The Spanish Supreme Court rules on cases targeting football matches, LaLiga, and IP rights

The Spanish Supreme Court has recently ruled on two lawsuits that concern the broadcasting of sports events and the relation to intellectual property rights.

In the first case, the Spanish Football Federation LaLiga sued two media Atresmedia S.A. and Mediaset S.A. for using images and video clips from football matches without permission in light of the fact that the rights for broadcasting of these matches were granted to another company.

According to the Supreme Court, every media has the right to record images and broadcast short news reports including football matches and this is not against the exclusive broadcasting rights for the same events because it is of public interest.

In the second case, The Supreme Court has ruled that broadcasting football matches in bars or restaurants without paying the corresponding fee to LaLiga is not an intellectual property crime. The reason is that football matches do not fit into the definition of copyrightable work, that is to say, they are not literary, artistic, or scientific works. The Court did not consider matches as a performance of creative works. Because of this, every possible infringement of football match broadcasting should be regarded as a market and consumer crime under Spanish legislation.

Source: EUIPO.


“El Clasico” between Barcelona and Real Madrid can be a trademark in Japan

La Liga, the Spanish Football Federation, won a trademark dispute in Japan regarding its attempt to register the following trademark for Class 41 – sporting activities, production of sports events, sports information services, and other services:

The Japan Patent Office refused to register this sign based on absolute grounds – a lack of distinctive character.

As it is well-know, “El Clasico” is one of the most famous football matches in the world, between FC Real Madrid and FC Barcelona. Its history dates back to 1930s and through the years this match has become recognizable among football fens all around the world.

Based on this, the Patent Office considered that consumers will connect the sign with this particular match and from that point of view they can mistake its nature when used on service unrelated to the football match between these two teams.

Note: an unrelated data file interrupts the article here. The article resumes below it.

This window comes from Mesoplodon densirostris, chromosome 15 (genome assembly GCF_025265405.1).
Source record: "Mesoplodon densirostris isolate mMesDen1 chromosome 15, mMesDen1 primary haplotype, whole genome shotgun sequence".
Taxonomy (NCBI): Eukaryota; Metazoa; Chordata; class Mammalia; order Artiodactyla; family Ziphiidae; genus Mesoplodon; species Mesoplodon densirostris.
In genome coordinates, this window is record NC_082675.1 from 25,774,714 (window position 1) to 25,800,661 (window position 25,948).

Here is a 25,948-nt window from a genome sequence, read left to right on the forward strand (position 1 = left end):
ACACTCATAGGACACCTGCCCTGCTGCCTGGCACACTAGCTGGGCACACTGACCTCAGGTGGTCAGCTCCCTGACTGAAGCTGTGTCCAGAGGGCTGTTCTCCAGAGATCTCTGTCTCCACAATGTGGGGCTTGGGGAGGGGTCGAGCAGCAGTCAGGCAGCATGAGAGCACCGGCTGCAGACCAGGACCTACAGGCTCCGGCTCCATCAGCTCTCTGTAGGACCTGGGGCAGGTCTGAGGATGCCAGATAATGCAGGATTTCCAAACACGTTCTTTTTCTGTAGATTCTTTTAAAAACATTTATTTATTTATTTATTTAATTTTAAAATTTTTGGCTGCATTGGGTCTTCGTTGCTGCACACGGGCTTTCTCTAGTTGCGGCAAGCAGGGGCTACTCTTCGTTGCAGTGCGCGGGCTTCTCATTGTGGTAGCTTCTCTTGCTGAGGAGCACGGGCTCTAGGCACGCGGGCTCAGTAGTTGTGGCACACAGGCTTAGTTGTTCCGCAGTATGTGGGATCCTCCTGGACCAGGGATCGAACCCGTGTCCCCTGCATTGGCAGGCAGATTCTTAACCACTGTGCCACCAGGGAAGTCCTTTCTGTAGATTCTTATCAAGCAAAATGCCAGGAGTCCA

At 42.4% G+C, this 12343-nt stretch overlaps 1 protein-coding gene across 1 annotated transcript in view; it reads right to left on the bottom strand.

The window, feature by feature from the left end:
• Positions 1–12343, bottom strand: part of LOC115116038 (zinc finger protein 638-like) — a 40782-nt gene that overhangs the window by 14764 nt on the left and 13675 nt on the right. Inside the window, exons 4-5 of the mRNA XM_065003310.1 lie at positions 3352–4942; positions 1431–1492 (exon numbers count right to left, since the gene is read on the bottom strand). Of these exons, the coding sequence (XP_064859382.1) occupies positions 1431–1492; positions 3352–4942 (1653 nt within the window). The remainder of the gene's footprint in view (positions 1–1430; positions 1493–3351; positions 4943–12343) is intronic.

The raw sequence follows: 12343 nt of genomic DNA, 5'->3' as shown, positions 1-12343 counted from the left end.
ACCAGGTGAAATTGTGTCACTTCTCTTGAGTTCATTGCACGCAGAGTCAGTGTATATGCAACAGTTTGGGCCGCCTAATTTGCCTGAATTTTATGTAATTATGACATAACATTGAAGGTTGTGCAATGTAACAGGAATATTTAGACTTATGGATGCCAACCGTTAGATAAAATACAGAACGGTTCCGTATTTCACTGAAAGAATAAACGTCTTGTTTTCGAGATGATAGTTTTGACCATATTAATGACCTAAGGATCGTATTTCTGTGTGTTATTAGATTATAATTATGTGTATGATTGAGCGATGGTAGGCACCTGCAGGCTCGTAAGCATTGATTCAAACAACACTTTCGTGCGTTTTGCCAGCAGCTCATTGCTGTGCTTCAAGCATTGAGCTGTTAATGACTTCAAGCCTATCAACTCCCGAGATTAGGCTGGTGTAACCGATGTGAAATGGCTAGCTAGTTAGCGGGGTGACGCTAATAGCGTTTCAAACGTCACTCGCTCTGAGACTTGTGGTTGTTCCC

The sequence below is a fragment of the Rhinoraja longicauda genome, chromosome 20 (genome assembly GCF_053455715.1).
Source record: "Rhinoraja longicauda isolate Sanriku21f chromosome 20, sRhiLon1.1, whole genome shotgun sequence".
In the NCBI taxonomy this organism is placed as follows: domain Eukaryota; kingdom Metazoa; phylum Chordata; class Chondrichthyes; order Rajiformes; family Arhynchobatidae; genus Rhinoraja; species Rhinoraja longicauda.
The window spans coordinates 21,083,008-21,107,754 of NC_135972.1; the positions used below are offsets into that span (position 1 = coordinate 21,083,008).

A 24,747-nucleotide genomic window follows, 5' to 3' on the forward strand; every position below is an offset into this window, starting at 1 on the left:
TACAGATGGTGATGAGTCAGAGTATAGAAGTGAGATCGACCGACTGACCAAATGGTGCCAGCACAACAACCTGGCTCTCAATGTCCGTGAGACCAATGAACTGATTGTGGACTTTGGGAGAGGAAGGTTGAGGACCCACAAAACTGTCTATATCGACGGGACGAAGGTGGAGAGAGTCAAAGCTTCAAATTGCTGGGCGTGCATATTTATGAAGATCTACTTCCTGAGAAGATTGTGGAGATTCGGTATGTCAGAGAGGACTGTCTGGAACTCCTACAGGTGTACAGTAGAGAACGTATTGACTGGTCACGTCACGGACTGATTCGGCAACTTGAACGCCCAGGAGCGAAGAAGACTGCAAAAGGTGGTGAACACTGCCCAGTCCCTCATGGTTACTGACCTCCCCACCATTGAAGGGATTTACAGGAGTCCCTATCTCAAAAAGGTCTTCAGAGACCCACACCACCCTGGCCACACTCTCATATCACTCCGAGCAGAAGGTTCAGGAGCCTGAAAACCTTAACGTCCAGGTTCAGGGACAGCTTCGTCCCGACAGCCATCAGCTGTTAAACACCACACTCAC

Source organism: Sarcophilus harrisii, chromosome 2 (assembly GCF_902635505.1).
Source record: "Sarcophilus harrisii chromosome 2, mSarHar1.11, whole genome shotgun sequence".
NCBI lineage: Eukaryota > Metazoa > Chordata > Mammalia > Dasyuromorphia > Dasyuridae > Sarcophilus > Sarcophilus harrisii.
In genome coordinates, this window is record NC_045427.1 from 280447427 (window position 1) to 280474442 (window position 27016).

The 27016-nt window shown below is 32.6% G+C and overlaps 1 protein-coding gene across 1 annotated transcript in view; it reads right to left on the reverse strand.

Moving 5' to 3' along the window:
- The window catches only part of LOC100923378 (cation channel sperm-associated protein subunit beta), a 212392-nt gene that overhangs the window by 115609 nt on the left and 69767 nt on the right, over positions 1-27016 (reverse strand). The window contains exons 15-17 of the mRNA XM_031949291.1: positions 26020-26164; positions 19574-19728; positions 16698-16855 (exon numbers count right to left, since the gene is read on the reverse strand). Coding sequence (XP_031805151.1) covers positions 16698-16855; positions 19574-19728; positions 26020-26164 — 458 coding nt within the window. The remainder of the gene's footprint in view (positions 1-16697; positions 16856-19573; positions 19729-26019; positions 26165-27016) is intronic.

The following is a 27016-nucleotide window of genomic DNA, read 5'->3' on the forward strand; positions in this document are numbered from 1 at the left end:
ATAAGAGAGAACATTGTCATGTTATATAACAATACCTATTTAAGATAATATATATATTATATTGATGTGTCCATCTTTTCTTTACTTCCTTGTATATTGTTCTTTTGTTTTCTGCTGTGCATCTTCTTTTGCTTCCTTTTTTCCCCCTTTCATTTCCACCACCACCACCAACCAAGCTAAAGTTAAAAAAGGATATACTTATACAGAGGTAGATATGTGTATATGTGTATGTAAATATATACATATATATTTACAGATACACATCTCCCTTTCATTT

In the appeal, however, the Board of Appeal overturned this decision, stating that the sign is distinctive enough and capable to be a trademark. According to the Board the consumers in Japan would not relate the sign directly with this match for the relevant services, at least because it is written in Spanish.

What’s more the Board didn’t find any facts that “El Clasico” was commonly used to represent a specific nature or quality in connection with the services for which the mark was applied for.

Source: Masaki MIKAMI, Marks IP Law Firm.

La Liga was fined with 250 000 Euro for breaching GDPR

pexels-photo-2101030The organizer of the Spanish top football division La Liga was fined with $250 000 because of breach of the EU’s General Data Protection Regulation (GDPR) rules.

The reason for that sanction was the La Liga practice potentially to use its mobile app to spy whether bars and restaurants show football matches without paying license fees.  According to the information, this could be done through phones microphones.

The Spanish Data Protection Agency considered this as breaching of the GDPR.

According to La Liga, this decision was wrong and unfair because the Agency failed to understand the mobile app technology and how it works.

Source: TBO.